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Brown Trout (Salmo trutta)

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The brown trout, Salmo trutta is a cold freshwater fish, which resides in Britains lakes, rivers and streams. Its native distribution spreads all across Europe and parts of western Asia from as far north as the Arctic Circle to the Atlas Mountains of Morocco in Africa. This geographic distribution has been shaped by the retreat of the ice caps after the end of the last ice age leaving populations only in locations where water temperatures never exceed about 20 degrees Celsius. Above this temperature brown trout cease to grow and reproduce.

The brown trout has a particularly variable life history depending upon the habitat in which it lives and various different forms or morphs are recognised from each of the different habitats.

Stream dwelling forms tend to be small individuals, which are primarily insectivorous as adults feeding upon both aquatic insects and terrestrial/aerial insects which land on the water surface. However some individuals living in streams and rivers can become migratory and leave freshwater for the sea where they feed on other fish. These “sea trout” only return to the river to spawn and can attain a much larger size than their less nomadic relatives. Sea trout always return to the same river that they were born in to spawn (this is called philopatry).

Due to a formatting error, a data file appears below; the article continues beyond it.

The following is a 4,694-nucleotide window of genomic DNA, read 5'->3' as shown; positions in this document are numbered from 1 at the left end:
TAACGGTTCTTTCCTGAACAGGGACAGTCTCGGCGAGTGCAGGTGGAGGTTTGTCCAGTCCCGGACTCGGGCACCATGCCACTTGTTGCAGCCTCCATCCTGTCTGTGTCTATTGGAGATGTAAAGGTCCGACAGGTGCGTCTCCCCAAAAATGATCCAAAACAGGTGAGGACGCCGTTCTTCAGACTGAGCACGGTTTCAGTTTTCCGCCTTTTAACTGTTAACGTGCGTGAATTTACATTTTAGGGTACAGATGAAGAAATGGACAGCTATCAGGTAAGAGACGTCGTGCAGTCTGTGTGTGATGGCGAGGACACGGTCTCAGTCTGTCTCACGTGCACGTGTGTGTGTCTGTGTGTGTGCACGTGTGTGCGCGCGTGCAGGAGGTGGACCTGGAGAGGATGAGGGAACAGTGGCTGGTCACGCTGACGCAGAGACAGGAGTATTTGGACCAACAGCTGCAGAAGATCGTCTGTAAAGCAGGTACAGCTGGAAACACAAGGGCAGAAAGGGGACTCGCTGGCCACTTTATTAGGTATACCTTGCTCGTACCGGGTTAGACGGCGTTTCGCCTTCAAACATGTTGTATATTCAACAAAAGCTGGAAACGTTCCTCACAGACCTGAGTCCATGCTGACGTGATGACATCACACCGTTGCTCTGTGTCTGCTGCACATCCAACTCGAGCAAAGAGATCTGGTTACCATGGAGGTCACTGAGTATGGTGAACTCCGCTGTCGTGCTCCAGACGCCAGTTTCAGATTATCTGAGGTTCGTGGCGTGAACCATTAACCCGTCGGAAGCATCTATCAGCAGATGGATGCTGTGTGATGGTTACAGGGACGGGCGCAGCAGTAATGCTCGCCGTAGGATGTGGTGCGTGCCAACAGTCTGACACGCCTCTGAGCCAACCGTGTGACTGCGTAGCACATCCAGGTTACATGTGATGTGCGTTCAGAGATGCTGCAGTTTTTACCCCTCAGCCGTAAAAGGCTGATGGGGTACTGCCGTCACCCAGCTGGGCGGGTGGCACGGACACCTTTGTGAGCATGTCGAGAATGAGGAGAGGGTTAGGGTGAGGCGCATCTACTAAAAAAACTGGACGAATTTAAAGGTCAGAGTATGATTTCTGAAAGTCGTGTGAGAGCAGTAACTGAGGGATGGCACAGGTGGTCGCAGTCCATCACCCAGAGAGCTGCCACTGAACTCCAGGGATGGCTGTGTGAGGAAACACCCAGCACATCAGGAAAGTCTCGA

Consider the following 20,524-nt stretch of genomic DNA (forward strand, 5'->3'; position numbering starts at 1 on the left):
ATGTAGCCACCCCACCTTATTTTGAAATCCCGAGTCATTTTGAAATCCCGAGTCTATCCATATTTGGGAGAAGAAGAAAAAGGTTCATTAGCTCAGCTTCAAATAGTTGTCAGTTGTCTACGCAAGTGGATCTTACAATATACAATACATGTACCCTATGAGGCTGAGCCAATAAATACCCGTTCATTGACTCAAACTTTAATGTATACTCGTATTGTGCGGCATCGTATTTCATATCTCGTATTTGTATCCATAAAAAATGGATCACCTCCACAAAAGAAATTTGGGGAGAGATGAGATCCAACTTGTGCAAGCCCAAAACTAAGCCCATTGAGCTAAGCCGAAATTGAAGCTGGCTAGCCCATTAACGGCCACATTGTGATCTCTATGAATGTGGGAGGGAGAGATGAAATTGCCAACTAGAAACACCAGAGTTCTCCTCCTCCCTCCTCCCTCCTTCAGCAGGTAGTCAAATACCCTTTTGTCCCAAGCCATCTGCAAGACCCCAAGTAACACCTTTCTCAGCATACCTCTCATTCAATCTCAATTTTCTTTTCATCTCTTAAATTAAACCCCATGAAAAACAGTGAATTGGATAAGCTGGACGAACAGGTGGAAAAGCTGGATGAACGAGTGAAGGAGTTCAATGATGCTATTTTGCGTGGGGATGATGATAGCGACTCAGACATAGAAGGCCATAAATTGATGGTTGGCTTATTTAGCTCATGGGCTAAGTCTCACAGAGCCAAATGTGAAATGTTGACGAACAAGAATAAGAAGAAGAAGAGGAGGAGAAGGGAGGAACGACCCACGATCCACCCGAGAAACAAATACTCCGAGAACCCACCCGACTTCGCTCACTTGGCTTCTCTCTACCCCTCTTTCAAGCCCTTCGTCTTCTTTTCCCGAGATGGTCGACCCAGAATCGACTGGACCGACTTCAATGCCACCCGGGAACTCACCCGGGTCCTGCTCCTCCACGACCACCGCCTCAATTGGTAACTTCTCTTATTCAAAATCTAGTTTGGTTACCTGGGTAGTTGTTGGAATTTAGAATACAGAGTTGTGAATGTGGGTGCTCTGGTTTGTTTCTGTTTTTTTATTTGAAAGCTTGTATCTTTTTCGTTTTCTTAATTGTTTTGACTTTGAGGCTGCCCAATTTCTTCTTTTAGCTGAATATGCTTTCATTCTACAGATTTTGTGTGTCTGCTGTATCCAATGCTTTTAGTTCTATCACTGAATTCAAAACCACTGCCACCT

Within Static bodies of freshwater there are also different forms of brown trout. Lake trout such as the ferrox trout can be very large carnivorous individuals with strongly curved toothed jaws for hunting their prey, which may even include smaller brown trout! Alternatively they can also take a much smaller form as an adult and become more of a zooplanktivorous/insectivorous form. Both forms may inhabit the same body of water. It is unclear whether these different sympatric morphs represent genetically different populations and hence potentially different species or simply represent an adaptive environmental response of developing individuals to make the most of available niches.

Brown trout typically reproduce between October and February in Britain. Females excavate a nest in the stream or lakebed by flapping the side of their bodies violently against the substrate. This creates a depression (called a redd) in which the eggs are to be laid. The female is then “courted” by a male and eggs are released into the nest by the female. Once deposited the male quickly fertilises the eggs with the sperm.












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